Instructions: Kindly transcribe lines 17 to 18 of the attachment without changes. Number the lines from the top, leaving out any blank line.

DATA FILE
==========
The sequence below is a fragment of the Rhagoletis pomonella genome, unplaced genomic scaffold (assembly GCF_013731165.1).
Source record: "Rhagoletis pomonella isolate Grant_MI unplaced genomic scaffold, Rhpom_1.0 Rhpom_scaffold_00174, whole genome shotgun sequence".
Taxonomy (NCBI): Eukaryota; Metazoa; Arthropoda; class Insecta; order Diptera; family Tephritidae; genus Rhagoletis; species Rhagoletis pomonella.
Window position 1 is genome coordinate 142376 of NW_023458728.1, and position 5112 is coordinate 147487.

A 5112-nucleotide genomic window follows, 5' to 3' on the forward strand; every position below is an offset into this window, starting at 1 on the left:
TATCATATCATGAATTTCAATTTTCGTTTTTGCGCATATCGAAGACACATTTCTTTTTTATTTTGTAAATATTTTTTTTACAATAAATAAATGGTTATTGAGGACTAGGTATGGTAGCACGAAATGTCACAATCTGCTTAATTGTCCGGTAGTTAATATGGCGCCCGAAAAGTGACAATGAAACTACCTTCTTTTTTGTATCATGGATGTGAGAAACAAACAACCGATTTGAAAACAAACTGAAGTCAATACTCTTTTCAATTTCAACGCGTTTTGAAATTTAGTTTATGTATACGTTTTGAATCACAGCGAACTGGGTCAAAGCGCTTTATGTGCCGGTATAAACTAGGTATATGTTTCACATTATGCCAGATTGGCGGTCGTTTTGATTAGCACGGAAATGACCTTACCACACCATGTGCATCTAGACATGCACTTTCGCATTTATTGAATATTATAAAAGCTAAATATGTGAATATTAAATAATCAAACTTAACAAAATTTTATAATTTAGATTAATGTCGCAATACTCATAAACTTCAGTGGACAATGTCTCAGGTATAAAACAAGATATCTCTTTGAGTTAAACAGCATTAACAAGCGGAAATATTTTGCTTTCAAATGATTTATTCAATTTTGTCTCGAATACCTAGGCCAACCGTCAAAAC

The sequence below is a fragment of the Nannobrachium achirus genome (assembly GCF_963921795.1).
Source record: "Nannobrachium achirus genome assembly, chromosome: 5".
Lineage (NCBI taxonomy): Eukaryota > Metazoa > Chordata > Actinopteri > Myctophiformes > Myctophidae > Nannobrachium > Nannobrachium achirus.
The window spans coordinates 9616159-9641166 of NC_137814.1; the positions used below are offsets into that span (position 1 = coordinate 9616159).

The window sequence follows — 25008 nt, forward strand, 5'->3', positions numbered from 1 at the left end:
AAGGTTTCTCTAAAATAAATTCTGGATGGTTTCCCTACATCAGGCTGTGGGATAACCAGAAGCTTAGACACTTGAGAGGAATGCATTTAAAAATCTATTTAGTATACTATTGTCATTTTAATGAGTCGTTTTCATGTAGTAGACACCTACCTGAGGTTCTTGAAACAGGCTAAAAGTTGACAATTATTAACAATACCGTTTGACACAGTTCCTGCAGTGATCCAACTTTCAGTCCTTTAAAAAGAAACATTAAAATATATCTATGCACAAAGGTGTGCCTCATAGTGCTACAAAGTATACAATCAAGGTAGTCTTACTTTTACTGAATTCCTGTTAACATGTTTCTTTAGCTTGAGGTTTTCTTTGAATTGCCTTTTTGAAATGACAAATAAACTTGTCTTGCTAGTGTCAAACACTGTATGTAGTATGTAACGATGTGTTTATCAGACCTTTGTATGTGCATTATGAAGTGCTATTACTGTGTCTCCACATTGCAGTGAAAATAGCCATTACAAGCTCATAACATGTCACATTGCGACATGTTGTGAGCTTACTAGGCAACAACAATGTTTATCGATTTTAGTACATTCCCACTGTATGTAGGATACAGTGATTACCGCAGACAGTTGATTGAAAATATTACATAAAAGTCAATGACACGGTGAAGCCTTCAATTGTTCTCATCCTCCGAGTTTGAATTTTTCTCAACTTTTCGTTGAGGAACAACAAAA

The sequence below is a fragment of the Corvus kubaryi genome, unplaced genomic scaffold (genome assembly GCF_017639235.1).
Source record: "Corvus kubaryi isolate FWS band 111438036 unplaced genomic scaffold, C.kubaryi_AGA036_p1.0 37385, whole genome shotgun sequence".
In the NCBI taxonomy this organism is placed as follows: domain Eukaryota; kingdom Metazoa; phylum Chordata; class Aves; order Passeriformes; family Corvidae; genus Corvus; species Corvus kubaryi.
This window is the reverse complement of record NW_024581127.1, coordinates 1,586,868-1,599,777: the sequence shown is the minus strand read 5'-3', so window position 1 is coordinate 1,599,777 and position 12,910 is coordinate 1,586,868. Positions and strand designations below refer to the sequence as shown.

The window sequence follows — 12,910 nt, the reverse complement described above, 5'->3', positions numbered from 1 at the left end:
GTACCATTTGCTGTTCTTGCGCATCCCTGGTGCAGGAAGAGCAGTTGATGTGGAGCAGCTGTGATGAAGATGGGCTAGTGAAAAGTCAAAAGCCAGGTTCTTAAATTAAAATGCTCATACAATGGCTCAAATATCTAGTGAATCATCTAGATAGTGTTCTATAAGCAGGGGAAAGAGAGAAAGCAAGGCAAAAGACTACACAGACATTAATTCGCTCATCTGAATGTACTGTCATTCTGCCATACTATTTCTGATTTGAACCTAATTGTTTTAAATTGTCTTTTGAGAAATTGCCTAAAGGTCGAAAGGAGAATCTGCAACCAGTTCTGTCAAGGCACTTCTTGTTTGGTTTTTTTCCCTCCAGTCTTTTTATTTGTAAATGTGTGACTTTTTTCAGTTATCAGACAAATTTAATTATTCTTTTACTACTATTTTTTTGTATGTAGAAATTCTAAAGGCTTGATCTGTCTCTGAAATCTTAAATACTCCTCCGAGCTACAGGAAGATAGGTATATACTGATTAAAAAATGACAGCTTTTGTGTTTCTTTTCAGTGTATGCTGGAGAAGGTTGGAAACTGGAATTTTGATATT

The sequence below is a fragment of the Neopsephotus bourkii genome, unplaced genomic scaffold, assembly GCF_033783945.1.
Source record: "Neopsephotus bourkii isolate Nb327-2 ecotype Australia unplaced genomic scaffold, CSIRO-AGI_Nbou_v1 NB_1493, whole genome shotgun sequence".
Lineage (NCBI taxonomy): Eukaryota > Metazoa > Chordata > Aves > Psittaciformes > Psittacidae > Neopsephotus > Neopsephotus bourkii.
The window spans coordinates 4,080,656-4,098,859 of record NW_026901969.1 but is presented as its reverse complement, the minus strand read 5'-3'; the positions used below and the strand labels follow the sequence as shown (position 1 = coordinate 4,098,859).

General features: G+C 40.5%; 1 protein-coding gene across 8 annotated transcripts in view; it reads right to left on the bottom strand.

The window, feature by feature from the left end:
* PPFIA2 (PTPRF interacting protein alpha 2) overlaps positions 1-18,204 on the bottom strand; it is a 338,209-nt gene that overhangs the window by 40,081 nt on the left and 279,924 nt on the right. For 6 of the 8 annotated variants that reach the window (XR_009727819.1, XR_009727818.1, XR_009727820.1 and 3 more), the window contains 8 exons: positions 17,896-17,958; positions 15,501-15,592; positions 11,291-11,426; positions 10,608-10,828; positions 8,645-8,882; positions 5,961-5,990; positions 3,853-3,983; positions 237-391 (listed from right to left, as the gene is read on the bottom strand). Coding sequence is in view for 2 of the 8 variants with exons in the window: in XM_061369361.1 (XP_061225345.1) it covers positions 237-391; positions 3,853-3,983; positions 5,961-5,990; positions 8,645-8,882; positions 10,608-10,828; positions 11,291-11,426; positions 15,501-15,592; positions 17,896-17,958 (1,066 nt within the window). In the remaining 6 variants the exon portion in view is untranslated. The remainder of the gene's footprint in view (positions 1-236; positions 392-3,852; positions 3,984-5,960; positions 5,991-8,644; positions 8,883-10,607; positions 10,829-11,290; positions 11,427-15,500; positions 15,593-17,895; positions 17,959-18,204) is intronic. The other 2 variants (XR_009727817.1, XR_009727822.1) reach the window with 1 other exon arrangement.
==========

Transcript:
The window sequence follows — 12,910 nt, the reverse complement described above, 5'->3', positions numbered from 1 at the left end:
GTACCATTTGCTGTTCTTGCGCATCCCTGGTGCAGGAAGAGCAGTTGATGTGGAGCAGCTGTGATGAAGATGGGCTAGTGAAAAGTCAAAAGCCAGGTTCTTAAATTAAAATGCTCATACAATGGCTCAAATATCTAGTGAATCATCTAGATAGTGTTCTATAAGCAGGGGAAAGAGAGAAAGCAAGGCAAAAGACTACACAGACATTAATTCGCTCATCTGAATGTACTGTCATTCTGCCATACTATTTCTGATTTGAACCTAATTGTTTTAAATTGTCTTTTGAGAAATTGCCTAAAGGTCGAAAGGAGAATCTGCAACCAGTTCTGTCAAGGCACTTCTTGTTTGGTTTTTTTCCCTCCAGTCTTTTTATTTGTAAATGTGTGACTTTTTTCAGTTATCAGACAAATTTAATTATTCTTTTACTACTATTTTTTTGTATGTAGAAATTCTAAAGGCTTGATCTGTCTCTGAAATCTTAAATACTCCTCCGAGCTACAGGAAGATAGGTATATACTGATTAAAAAATGACAGCTTTTGTGTTTCTTTTCAGTGTATGCTGGAGAAGGTTGGAAACTGGAATTTTGATATT